Spirituality may help women manage chronic illness

Jul 08, 2009

(PhysOrg.com) -- As women increasingly outlive men, they face increasing risks of chronic illness as they age.

How draw strength from spirituality and social networks is the focus of an interdisciplinary research team from the Frances Payne Bolton School of Nursing and the Mandel School of Applied Social Sciences.

Principal investigators Camille Warner and Kathryn Betts Adams are working to find out if these factors play a role in how women 65 years and older manage and cope with such chronic illnesses as arthritis, , diabetes, cancers, heart disease and other health issues.

According to the National Center for Chronic Disease Prevention and Promotion, 80 percent of older adults have one or more , and half of older people have more than one.

“Women traditionally are the healthcare managers in the family,” said Warner. “But how well they are coping and managing their own health problems is increasingly important as women live longer and many times live alone in the community.”

Adams and Warner will recruit women living with family members or on their own in community housing,without assisted living support to participate in the study. They will survey 125 women over the course of the one-year pilot study. Volunteers will be asked about spiritual areas of their lives and also about what they do to keep active and involved with friends and others around them.

A follow-up questionnaire six months later will help track any changes in their outlooks on life and whether marshalling social help or tapping into spiritual beliefs impacts their overall sense of wellbeing. The investigators also want to know if these lines of support help women manage their chronic illnesses.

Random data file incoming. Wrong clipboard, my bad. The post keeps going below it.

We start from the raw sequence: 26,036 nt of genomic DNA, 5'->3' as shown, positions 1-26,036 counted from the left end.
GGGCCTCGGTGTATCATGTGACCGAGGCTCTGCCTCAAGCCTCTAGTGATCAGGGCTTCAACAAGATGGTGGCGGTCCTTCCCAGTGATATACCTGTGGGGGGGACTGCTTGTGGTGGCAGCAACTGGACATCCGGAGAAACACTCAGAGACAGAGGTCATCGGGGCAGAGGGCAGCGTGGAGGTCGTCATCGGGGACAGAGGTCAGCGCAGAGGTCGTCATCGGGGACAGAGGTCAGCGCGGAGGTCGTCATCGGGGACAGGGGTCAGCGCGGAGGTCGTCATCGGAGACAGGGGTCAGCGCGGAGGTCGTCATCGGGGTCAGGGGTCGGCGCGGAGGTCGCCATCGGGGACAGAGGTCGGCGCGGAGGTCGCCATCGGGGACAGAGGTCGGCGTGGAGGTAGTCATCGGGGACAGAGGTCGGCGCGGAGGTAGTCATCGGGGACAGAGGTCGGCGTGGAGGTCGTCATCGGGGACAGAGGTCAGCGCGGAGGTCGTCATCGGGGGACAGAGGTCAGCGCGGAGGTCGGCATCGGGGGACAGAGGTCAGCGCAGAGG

From initial data collected, Warner and Adams hope to take the next step and design an intervention to help both social and healthcare workers assist older women manage their illnesses using a variety of coping skills.

Provided by Case Western Reserve University (news : web)

Explore further: Informal child care significantly impacts rural economies, study finds

add to favorites email to friend print save as pdf

Related Stories

Obesity risks increase after menopause

Oct 25, 2007

Postmenopausal women are at an age when the incidence and exacerbation of the chronic health conditions associated with obesity become more prevalent. A new article published in Journal of Obstetric, Gynecologic, & Neonatal Nu ...

Men-women life expectancy gap narrows

May 01, 2006

Women may have longer life expectancy than men but that gap in the United States has now narrowed to five years, the shortest in 50 years.

Recommended for you

Preterm children's brains can catch up years later

15 hours ago

There's some good news for parents of preterm babies – latest research from the University of Adelaide shows that by the time they become teenagers, the brains of many preterm children can perform almost as well as those ...

Mortality rates increase due to extreme heat and cold

15 hours ago

Epidemiological studies have repeatedly shown that death rates rise in association with extremely hot weather. The heat wave in Western Europe in the summer of 2003, for example, resulted in about 22,000 extra deaths. A team ...

User comments : 0